Mr. Micawber, the improvident, unemployed father of a large family who suffers temporary punishment in debtors’ prison for his negligence, risks his livelihood as a legal assistant to Uriah Heep to rescue the Wickfield family from the machinations of the cunning lawyer’s forgery of documents. When he exposes the fraud of Heep’s embezzlement of the money of clients, he saves the home and fortune of the innocent victims of his crime. Heep had assumed that the feckless Micawber would submit to Heep’s orders “on the baseness of my nature, the cupidity of my motives, the poverty of my family, the general moral (or rather immoral) resemblance between myself and—Heep.” Despite his penury Micawber’s moral integrity and human dignity resisted all the temptations of money and bribery, all “the pecuniary advances toward the support of Mrs. Micawber, and our blighted but rising family.” In Dickens’ novels the greatest acts of goodness, sacrifice, and charity come from the bountiful hearts of kind people who have not lost their humanity in the cold, impersonal world that surrounds them.

Many characters in the novel suffer desolation and despair from the betrayal of love or from the tragedy of death. Emily, Mr. Peggotty’s adopted daughter, elopes with the dashing James Steerforth, an affluent aristocrat who promises to make her a lady and rescue her from the narrow lot of a fisherman’s wife. He soon abandons Emily and loses interest in marriage after he exploits her for his pleasure. Disgraced and rejected, Emily suffers the greatest guilt in breaking the hearts of Mr. Peggotty and her fiancé Ham by surrendering to Steerforth’s temptation. Too ashamed to return home, Emily wanders through the world as a lost, helpless soul on the verge of despair. Her deliverance comes from Martha, a friend from childhood who has suffered a similar fate. Searching throughout England and abroad for Emily to offer forgiveness and mercy but fearing her death, Mr. Peggotty does not find his missing daughter until David recognizes Martha in the poorest district of London. Following Martha as she wanders to the river, Mr. Peggotty and David finally call her name when they realize she is about to commit suicide by identifying with the river. “Oh, the river!” Martha cries, “I know I belong to it. I know it’s the natural company of such as I am!”—a scene that makes Mr. Peggotty imagine the possible tragic fate of Emily and that moves David to utter, “I have never known what despair was, except in the tone of those words.” The recognition, care, and trust of old friends make the difference between despair and hope in Martha’s case. Mr. Peggotty and David perform a spiritual work of mercy in comforting the sorrowful.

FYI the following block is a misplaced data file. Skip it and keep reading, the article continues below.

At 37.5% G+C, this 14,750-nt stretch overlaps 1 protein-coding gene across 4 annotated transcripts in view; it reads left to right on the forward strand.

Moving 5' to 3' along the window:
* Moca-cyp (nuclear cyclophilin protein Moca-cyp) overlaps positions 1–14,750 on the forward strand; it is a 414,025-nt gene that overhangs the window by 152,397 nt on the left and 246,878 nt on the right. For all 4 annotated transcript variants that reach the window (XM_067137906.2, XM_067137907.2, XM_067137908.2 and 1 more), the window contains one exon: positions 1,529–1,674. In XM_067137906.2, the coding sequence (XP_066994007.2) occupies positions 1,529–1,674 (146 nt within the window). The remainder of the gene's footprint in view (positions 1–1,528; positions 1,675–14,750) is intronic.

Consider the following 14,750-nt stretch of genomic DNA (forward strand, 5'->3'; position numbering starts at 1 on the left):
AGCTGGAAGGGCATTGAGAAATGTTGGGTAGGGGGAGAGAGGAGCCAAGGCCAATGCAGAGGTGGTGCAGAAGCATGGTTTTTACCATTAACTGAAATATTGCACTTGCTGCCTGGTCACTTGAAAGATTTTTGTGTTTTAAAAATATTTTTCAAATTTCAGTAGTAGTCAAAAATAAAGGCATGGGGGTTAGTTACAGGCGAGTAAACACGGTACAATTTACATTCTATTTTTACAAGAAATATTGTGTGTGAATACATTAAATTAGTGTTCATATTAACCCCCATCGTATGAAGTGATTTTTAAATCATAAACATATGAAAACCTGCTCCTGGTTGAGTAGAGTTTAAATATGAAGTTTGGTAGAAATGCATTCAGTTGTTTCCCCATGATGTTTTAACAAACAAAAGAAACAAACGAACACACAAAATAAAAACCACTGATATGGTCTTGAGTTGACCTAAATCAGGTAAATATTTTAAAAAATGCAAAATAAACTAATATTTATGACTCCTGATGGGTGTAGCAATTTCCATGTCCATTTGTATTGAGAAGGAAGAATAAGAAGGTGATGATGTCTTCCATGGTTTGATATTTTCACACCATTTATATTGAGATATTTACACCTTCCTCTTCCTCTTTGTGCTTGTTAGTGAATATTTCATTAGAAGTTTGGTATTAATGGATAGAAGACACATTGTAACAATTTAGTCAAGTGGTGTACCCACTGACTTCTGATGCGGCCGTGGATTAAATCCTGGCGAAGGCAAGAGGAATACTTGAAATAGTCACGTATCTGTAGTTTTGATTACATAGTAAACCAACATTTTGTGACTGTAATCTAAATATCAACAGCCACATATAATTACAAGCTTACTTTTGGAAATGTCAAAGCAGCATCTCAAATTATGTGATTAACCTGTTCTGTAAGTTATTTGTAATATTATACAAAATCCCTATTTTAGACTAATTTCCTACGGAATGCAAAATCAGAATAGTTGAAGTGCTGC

The compassion of Mr. Peggotty and David that saves Martha from suicide inspires profound gratitude for their intercession and inspires her to seek and find Emily. Committed to performing her own act of mercy, Martha resolves to do all in her power to bring hope to the sorrowful father and deliver a childhood friend from the brink of abject misery and tragic death. When David offers to reward her for her efforts, Martha resists compensation because the trust confided in her is the greatest blessing she could have received: “I could not do what I have promised, for money…. I could not take it, if I was starving. To give me money would be to take away your trust … to take away the only thing that saves me from the river.” Moved by Martha’s grateful heart and loving response to serve old friends pleading for help, David sees the depths of a simple person’s capacity for great goodness and acts of mercy: “We can all do some good, if we will.”